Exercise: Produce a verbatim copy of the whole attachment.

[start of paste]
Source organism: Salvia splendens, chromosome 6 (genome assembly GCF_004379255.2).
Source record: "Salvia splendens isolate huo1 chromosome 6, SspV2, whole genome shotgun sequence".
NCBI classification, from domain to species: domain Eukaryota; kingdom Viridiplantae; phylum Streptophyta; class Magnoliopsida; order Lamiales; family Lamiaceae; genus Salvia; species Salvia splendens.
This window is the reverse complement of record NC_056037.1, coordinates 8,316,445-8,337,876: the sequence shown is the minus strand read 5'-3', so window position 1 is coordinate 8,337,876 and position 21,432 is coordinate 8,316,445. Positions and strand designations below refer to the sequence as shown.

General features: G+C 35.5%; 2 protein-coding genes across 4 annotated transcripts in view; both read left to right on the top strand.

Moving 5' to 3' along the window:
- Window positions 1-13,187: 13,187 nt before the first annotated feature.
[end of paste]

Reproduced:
Source organism: Salvia splendens, chromosome 6 (genome assembly GCF_004379255.2).
Source record: "Salvia splendens isolate huo1 chromosome 6, SspV2, whole genome shotgun sequence".
NCBI classification, from domain to species: domain Eukaryota; kingdom Viridiplantae; phylum Streptophyta; class Magnoliopsida; order Lamiales; family Lamiaceae; genus Salvia; species Salvia splendens.
This window is the reverse complement of record NC_056037.1, coordinates 8,316,445-8,337,876: the sequence shown is the minus strand read 5'-3', so window position 1 is coordinate 8,337,876 and position 21,432 is coordinate 8,316,445. Positions and strand designations below refer to the sequence as shown.

General features: G+C 35.5%; 2 protein-coding genes across 4 annotated transcripts in view; both read left to right on the top strand.

Moving 5' to 3' along the window:
- Window positions 1-13,187: 13,187 nt before the first annotated feature.